Addressing Community Concerns Through Music

For decades symphony orchestra musicians worldwide have witnessed dramatic societal change in the communities around us, in many places observing increasing inequality, poverty, racial tension and community trauma. As concerned citizens we recognize an urgent moral obligation to develop community-based programs that address pressing social issues and serve the changing needs of our communities.

Orchestras have already expanded performance offerings to include locations more accessible to the general public than the concert hall: programs held before and after school, in hospitals, prisons, homeless shelters and other venues. We have adjusted some of our music programming to be more interactive and accessible. But this is not enough:

We need to keep asking ourselves how else we as both citizens and musicians can connect to our communities in meaningful ways. How effective are our current efforts, and how can we become more effective?

In other words…

How do we develop high-impact client-based music programs guided by the most urgent concerns facing our communities today?

Virtually every community has schools and medical facilities where musicians can collaborate with their local institutions to develop:

Health and Wellness initiatives addressing trauma, stress or PTSD, improving resilience

Education and school-related programs addressing students with special needs, school readiness or underserved students and their families

Citizens-At-Risk projects for the homeless, for refugee acculturation, inmate and juvenile offender rehabilitation, for Native Americans or for strengthening cultural identity

Health and Wellness

Hospitals and other care facilities present a wonderful opportunity for musicians to provide support and relief to patients and their families as well as staff, and in doing so connect to the community in profound and meaningful ways. Under the direction of onsite music therapists and like-minded professionals, musicians can be utilized in a wide variety of of hospital settings: for memorial services, outpatient support groups or palliative and hospice care. Schools, community centers, libraries and workplaces are ideal settings for health fairs and for music sessions on the use of music for stress reduction, for exercise and for increasing resilience. Musicians can be an essential part of community-wide memorial services and tributes or community healing after traumatic community events.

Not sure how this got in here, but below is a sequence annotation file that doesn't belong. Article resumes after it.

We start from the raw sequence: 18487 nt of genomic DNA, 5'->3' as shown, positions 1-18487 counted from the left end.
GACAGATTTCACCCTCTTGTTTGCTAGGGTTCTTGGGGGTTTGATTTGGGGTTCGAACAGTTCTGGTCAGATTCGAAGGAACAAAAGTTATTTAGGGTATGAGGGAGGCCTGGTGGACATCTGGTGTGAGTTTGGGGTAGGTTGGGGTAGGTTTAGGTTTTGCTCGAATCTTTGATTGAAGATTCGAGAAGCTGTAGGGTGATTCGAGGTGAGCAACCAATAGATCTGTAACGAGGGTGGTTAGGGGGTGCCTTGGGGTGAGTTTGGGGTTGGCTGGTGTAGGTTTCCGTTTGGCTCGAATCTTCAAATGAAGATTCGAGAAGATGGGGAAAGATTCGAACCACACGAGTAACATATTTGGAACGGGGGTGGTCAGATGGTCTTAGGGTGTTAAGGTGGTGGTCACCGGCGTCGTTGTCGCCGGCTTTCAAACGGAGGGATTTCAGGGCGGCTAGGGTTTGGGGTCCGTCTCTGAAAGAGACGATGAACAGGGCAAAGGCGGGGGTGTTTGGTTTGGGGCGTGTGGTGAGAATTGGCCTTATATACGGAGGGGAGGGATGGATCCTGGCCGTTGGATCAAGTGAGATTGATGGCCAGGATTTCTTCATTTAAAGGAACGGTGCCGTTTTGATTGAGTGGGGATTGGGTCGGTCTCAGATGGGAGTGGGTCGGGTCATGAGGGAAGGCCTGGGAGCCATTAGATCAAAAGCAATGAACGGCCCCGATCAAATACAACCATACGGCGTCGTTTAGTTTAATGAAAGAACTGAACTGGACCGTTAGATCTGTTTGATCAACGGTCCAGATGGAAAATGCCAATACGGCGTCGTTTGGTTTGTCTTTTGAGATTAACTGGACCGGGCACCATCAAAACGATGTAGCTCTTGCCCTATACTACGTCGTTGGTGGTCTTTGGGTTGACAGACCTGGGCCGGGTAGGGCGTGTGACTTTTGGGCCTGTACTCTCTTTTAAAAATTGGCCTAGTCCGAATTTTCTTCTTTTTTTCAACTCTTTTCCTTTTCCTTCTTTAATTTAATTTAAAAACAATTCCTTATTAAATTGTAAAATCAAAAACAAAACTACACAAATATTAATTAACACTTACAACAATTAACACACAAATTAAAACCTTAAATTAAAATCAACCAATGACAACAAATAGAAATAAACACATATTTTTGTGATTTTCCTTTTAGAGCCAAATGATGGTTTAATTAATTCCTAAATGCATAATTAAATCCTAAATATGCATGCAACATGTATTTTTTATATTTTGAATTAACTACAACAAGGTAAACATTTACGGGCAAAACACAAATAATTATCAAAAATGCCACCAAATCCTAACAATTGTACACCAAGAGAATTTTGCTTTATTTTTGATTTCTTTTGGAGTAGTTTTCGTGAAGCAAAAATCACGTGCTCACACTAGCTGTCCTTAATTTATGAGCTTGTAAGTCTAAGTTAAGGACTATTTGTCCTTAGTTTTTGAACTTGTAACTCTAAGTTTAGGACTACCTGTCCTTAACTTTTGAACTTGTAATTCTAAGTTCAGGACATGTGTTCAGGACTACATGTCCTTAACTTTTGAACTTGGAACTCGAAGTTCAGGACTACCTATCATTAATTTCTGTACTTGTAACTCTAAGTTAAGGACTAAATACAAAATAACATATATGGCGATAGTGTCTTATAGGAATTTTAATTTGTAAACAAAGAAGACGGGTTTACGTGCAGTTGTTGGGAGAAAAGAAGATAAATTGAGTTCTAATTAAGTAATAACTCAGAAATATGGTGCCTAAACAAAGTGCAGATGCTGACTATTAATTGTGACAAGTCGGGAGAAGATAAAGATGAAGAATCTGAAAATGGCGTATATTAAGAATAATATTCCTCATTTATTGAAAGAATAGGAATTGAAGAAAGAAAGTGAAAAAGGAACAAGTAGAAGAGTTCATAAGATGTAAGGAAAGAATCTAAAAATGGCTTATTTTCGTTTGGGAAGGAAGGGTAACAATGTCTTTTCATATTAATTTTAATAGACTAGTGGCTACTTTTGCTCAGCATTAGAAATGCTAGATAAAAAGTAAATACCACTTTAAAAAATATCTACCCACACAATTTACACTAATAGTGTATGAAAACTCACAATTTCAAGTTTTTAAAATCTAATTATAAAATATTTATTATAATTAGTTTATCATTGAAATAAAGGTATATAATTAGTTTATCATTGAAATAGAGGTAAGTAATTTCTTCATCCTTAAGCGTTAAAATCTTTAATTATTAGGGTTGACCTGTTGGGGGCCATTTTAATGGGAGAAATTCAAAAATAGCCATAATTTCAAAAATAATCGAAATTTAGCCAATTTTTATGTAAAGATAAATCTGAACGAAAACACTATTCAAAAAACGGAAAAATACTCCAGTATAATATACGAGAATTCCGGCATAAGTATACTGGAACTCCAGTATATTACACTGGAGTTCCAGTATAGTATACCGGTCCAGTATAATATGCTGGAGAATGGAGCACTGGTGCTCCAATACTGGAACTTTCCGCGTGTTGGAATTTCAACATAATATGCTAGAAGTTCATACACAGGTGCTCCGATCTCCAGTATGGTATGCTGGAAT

Education and school-related activities

Musicians have an opportunity to support students with special needs  through camps or weekend retreats, through accessible, sensory-friendly programming in the community or at the concert hall, and through interactive sessions in the classroom.

Music programs tied to stress reduction and meditation initiatives can be an important way for schools to create a dramatically more effective learning environment.

After-school and summer enrichment programs, interactive workshops and teaching artist programs can all serve to encourage creativity and expression. These programs foster lifelong interest in and enthusiasm for sound exploration and many styles of music from an early age.